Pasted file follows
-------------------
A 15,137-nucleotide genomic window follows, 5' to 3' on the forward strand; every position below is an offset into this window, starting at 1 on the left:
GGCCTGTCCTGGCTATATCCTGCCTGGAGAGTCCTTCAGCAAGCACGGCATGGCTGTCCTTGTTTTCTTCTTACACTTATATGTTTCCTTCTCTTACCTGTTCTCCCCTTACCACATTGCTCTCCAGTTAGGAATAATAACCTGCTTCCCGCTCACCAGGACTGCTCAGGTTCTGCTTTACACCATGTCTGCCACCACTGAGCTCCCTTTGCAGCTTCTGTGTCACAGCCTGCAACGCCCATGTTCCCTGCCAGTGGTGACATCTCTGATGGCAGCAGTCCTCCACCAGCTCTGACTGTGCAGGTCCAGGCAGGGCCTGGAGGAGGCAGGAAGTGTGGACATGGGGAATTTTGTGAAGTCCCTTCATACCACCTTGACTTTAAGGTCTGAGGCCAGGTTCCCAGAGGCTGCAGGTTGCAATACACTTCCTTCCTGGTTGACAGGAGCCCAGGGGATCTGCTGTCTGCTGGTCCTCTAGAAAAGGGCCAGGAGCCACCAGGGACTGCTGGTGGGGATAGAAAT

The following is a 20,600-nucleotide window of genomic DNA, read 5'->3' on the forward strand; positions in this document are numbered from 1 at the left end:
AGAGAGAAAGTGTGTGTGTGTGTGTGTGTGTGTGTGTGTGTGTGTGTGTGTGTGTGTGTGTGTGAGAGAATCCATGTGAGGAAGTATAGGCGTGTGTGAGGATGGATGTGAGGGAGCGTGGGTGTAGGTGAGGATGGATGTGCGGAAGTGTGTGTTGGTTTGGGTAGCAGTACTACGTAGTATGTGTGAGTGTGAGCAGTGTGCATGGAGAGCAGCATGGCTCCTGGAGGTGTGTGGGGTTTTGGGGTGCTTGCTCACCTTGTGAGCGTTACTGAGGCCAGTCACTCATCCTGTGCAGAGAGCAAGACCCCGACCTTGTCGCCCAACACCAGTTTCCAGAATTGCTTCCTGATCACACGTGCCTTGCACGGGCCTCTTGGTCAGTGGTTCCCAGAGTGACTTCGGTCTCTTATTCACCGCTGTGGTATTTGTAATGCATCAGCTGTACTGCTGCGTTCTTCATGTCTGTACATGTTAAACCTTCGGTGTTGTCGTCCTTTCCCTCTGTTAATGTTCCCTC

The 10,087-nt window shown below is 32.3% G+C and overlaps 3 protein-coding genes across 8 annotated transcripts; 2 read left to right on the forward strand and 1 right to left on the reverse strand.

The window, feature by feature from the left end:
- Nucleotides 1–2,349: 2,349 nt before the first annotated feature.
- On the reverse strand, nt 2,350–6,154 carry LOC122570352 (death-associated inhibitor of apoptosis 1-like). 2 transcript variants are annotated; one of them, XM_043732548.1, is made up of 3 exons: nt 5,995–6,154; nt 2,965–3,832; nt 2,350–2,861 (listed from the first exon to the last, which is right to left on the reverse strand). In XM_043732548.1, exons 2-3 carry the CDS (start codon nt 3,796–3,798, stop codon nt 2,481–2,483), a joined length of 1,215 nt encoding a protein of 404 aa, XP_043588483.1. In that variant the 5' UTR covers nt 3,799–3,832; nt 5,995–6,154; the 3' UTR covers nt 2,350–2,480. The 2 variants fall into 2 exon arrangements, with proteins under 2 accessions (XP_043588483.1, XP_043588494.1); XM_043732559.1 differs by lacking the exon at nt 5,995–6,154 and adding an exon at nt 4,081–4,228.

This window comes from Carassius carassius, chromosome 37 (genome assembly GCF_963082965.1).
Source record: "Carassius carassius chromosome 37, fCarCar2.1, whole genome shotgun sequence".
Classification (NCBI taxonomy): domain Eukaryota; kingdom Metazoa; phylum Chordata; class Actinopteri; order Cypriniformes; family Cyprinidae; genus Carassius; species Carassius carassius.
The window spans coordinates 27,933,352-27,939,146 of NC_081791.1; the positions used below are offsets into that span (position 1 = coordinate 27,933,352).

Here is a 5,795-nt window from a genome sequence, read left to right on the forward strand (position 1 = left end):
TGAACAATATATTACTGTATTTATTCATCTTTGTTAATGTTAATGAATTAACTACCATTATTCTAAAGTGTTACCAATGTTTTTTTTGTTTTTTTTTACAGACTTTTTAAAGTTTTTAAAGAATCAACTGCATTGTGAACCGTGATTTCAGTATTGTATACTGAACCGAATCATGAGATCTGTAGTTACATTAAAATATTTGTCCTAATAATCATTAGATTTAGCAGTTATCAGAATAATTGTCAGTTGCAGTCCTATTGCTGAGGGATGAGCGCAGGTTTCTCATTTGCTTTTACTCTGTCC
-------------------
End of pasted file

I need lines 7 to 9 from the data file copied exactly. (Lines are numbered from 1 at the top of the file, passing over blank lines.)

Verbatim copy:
- Nucleotides 1–2,349: 2,349 nt before the first annotated feature.
- On the reverse strand, nt 2,350–6,154 carry LOC122570352 (death-associated inhibitor of apoptosis 1-like). 2 transcript variants are annotated; one of them, XM_043732548.1, is made up of 3 exons: nt 5,995–6,154; nt 2,965–3,832; nt 2,350–2,861 (listed from the first exon to the last, which is right to left on the reverse strand). In XM_043732548.1, exons 2-3 carry the CDS (start codon nt 3,796–3,798, stop codon nt 2,481–2,483), a joined length of 1,215 nt encoding a protein of 404 aa, XP_043588483.1. In that variant the 5' UTR covers nt 3,799–3,832; nt 5,995–6,154; the 3' UTR covers nt 2,350–2,480. The 2 variants fall into 2 exon arrangements, with proteins under 2 accessions (XP_043588483.1, XP_043588494.1); XM_043732559.1 differs by lacking the exon at nt 5,995–6,154 and adding an exon at nt 4,081–4,228.

This window comes from Carassius carassius, chromosome 37 (genome assembly GCF_963082965.1).